Since becoming pregnant, Lebanese food has been my jam, to put it eloquently. Well, just the hummus beiruty, to be precise. So much so, that my Uber Eats history is just a list of Lebanese restaurants located near me with one order: hummus beiruty, and maybe the mint lemonade too. I’ve been on a search high and low for the best one in London and so far I’ve narrowed it down to two: Ranoush and Abd El Wahab. Next on my list: the insanely popular Ishbilia restaurant in Knightsbridge.

In case you didn’t know, hummus beiruty is your typical hummus whizzed up with chillies, peppers, parsley, and garlic. Naturally, the hummus base is important – it needs to be thick with a whipped texture – and the additional ingredients should be finely chopped, but not so much that it just blends in. Yes, I’m particular, but I’ve dismissed places that just throw in red chilli powder and call it a day (looking at you Tarboush on Edgware Road).

Back to Ishbilia. Ishbilia has been around since 1998 (20 years!) and is known to be the hot spot for celebrity sighting as well as being the best Lebanese in London. I’ve heard rumours of Leonardo Dicaprio blessing them with his handsome presence, and I actually did indeed manage to spot Kareena and Karishma Kapoor when I visited there last Thursday. But my main focus was the hummus beiruti so let’s get to the food.

The Food at Ishbilia

Yes, the only thing I came here for! Sadly, it did not live up to my expectations but it was one of the better ones I’ve had. Their hummus was lovely, thick but not grainy, and they had served it with hot fava beans for the added heat. However, it was extremely oily and lacked the punch that good hummus beiruty gives.


FATOUSH [£7.75]
Again, I had high expectations for the fatoush, but it was sadly nothing out of the ordinary. The fried pieces of bread missed that crunch you usually have and the salad lacked the familiar tang from the sumac.


A popular red pepper dip mixed with crushed nuts and chillies. I enjoyed the texture of the crushed nuts against the smooth sauce, but the muharamarah overall needed more chillies.


BASTURMA [£11.00]
Slices of smoked beef fillet that had a good, spiced outer layer. It was a little too chewy for my liking but had a good flavour.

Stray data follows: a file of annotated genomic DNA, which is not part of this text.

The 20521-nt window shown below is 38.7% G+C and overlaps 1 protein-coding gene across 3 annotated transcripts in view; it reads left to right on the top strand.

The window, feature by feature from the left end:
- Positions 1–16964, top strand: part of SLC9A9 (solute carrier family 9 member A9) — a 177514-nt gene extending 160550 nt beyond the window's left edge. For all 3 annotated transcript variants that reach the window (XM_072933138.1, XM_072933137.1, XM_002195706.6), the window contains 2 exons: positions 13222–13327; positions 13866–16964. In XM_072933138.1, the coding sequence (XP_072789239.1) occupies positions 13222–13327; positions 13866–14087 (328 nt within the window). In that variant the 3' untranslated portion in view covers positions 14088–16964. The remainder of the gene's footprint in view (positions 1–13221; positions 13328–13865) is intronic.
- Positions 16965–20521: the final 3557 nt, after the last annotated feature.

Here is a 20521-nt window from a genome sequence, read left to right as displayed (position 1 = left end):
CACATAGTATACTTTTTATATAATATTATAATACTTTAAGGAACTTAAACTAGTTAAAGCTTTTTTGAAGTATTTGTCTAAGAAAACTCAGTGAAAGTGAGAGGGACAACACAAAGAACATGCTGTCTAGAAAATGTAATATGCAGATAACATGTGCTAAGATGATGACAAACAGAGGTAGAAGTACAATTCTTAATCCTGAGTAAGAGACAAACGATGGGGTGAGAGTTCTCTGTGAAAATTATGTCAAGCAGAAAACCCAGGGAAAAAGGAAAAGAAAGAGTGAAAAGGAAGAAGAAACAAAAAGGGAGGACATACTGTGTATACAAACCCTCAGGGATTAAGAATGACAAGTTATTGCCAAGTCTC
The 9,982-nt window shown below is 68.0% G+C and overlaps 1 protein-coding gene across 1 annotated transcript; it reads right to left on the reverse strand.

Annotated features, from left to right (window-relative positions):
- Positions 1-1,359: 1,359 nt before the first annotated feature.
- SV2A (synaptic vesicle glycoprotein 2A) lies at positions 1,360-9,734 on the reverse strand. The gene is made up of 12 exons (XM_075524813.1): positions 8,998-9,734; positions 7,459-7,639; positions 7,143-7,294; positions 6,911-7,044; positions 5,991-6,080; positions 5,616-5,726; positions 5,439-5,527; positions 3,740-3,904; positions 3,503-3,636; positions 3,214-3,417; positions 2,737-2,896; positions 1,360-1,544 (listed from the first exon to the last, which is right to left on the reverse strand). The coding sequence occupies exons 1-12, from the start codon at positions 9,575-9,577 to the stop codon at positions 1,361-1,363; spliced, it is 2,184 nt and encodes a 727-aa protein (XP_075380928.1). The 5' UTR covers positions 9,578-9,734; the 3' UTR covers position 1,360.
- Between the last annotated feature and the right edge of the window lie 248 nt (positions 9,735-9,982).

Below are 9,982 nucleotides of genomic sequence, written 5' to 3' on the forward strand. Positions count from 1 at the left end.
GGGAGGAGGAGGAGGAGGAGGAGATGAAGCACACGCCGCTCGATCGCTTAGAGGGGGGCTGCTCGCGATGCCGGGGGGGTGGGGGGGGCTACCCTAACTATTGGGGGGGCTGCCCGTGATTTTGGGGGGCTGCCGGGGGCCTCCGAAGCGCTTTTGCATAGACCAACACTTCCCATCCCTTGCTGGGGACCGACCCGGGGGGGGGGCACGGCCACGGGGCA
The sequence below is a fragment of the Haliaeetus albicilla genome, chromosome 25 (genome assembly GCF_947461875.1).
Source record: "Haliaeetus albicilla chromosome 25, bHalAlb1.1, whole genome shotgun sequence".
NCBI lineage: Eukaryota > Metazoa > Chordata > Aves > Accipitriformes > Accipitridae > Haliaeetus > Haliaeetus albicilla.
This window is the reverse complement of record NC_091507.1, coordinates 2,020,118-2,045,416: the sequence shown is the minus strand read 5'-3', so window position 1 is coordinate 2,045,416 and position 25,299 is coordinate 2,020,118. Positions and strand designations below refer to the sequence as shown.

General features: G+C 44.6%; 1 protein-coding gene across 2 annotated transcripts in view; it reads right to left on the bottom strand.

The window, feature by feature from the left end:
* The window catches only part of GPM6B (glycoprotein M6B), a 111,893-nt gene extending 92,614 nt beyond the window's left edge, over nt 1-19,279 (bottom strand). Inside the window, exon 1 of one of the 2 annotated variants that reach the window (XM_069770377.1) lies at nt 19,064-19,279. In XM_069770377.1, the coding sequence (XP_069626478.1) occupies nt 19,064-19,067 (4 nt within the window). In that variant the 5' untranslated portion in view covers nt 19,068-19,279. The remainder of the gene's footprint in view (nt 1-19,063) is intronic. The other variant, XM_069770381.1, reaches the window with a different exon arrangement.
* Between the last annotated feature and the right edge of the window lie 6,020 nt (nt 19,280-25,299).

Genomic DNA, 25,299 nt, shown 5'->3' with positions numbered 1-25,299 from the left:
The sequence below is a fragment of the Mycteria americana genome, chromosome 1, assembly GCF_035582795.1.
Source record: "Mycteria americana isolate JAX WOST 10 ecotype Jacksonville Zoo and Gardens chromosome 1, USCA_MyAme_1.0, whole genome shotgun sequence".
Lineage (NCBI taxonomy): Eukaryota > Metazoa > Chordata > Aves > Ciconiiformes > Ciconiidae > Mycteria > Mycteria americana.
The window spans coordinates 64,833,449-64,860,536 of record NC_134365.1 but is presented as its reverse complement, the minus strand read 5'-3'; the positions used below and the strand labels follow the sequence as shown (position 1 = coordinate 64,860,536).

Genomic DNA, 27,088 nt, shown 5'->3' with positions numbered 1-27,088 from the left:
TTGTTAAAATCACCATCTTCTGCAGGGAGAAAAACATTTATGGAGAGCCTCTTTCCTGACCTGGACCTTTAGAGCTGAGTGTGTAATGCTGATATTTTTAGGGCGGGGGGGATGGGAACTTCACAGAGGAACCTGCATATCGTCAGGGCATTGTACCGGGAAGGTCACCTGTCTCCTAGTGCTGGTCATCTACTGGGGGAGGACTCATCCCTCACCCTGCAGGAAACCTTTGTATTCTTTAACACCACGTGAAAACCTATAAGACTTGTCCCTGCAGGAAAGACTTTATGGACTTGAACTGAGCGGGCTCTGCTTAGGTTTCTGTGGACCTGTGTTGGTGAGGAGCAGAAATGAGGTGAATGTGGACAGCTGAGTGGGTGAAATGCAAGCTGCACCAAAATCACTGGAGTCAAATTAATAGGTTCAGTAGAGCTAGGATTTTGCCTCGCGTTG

This grilled pitta bread topped with minced lamb, parsley, pepper, and pine nuts ended up becoming my favourite dish of the meal. The meat was flavoured subtly, with the juices soaking into the bread base, and the onions and peppers releasing a nice sweetness into the lamb.


The falafels were fantastic; crisp on the outside with a super fluffy inside and not a drop of oil present. They were so moreish and cute-sized that I couldn’t stop popping them in my mouth.


I’m not that big of a fan of offal but I can just about to manage chicken liver when it’s done well. Ishbilia’s liver was extremely good, mouth-melting and tender, and the sauce packed a decent spicy kick to it, which funnily reminded me of Nando’s chicken liver marinade.


The total bill amounted to £90 for three people, including drink, so around £30 each. A little steep, but given the location and the fame surrounding Ishbilia, I’m not really surprised. What I am surprised at is that the service charge is nowhere to be found on the bill but instead a cover charge of £2.50 per person, hmm. The service was hit and miss, with the staff favouring those who had a famous surname or a fat bank account, but when they did pay you attention, they were incredibly attentive.

From what I had eaten, I can get the hype behind Ishbilia but would I go as far as saying it is the best Lebanese in town? Definitely not. With the new Abd El Wahab located just 10 minutes away, I can easily say that Ishbilia is one of the better Lebanese restaurants, one that I would save for a date night with the missus or even a quick mezze if shopping at Harrods, but not the best. I will definitely return though to try out the main courses as well as some celebrity spotting!

For Ishbilia restaurant website, please click here

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Mamak Don

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